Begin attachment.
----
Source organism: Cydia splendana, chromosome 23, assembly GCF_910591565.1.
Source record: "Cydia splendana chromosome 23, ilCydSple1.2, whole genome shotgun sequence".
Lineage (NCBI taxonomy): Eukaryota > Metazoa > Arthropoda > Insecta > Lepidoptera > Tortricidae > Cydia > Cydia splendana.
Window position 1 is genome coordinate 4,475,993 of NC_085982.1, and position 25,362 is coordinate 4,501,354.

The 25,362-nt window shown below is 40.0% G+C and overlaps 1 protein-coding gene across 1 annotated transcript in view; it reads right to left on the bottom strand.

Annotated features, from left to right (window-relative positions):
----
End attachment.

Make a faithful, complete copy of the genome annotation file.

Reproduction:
Source organism: Cydia splendana, chromosome 23, assembly GCF_910591565.1.
Source record: "Cydia splendana chromosome 23, ilCydSple1.2, whole genome shotgun sequence".
Lineage (NCBI taxonomy): Eukaryota > Metazoa > Arthropoda > Insecta > Lepidoptera > Tortricidae > Cydia > Cydia splendana.
Window position 1 is genome coordinate 4,475,993 of NC_085982.1, and position 25,362 is coordinate 4,501,354.

The 25,362-nt window shown below is 40.0% G+C and overlaps 1 protein-coding gene across 1 annotated transcript in view; it reads right to left on the bottom strand.

Annotated features, from left to right (window-relative positions):